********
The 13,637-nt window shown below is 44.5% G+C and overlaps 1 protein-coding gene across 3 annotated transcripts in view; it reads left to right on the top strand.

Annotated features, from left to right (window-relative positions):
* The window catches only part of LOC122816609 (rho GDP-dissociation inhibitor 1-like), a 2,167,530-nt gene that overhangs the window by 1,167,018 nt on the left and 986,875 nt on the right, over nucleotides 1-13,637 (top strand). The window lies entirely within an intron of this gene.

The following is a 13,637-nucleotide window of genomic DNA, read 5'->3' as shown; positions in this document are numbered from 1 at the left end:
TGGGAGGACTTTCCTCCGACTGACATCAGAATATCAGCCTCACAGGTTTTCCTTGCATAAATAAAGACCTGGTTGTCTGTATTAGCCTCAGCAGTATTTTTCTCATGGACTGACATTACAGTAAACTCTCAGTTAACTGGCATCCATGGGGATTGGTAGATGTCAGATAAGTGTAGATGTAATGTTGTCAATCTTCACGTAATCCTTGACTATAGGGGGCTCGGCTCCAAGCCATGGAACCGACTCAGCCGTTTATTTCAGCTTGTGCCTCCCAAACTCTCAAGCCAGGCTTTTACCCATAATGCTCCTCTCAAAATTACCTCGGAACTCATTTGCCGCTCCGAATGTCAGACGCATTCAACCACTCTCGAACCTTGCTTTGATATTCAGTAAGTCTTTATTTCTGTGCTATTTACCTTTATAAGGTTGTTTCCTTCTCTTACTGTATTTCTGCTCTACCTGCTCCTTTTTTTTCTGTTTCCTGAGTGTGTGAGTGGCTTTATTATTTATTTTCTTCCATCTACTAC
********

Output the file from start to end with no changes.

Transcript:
The 13,637-nt window shown below is 44.5% G+C and overlaps 1 protein-coding gene across 3 annotated transcripts in view; it reads left to right on the top strand.

Annotated features, from left to right (window-relative positions):
* The window catches only part of LOC122816609 (rho GDP-dissociation inhibitor 1-like), a 2,167,530-nt gene that overhangs the window by 1,167,018 nt on the left and 986,875 nt on the right, over nucleotides 1-13,637 (top strand). The window lies entirely within an intron of this gene.

The following is a 13,637-nucleotide window of genomic DNA, read 5'->3' as shown; positions in this document are numbered from 1 at the left end:
TGGGAGGACTTTCCTCCGACTGACATCAGAATATCAGCCTCACAGGTTTTCCTTGCATAAATAAAGACCTGGTTGTCTGTATTAGCCTCAGCAGTATTTTTCTCATGGACTGACATTACAGTAAACTCTCAGTTAACTGGCATCCATGGGGATTGGTAGATGTCAGATAAGTGTAGATGTAATGTTGTCAATCTTCACGTAATCCTTGACTATAGGGGGCTCGGCTCCAAGCCATGGAACCGACTCAGCCGTTTATTTCAGCTTGTGCCTCCCAAACTCTCAAGCCAGGCTTTTACCCATAATGCTCCTCTCAAAATTACCTCGGAACTCATTTGCCGCTCCGAATGTCAGACGCATTCAACCACTCTCGAACCTTGCTTTGATATTCAGTAAGTCTTTATTTCTGTGCTATTTACCTTTATAAGGTTGTTTCCTTCTCTTACTGTATTTCTGCTCTACCTGCTCCTTTTTTTTCTGTTTCCTGAGTGTGTGAGTGGCTTTATTATTTATTTTCTTCCATCTACTAC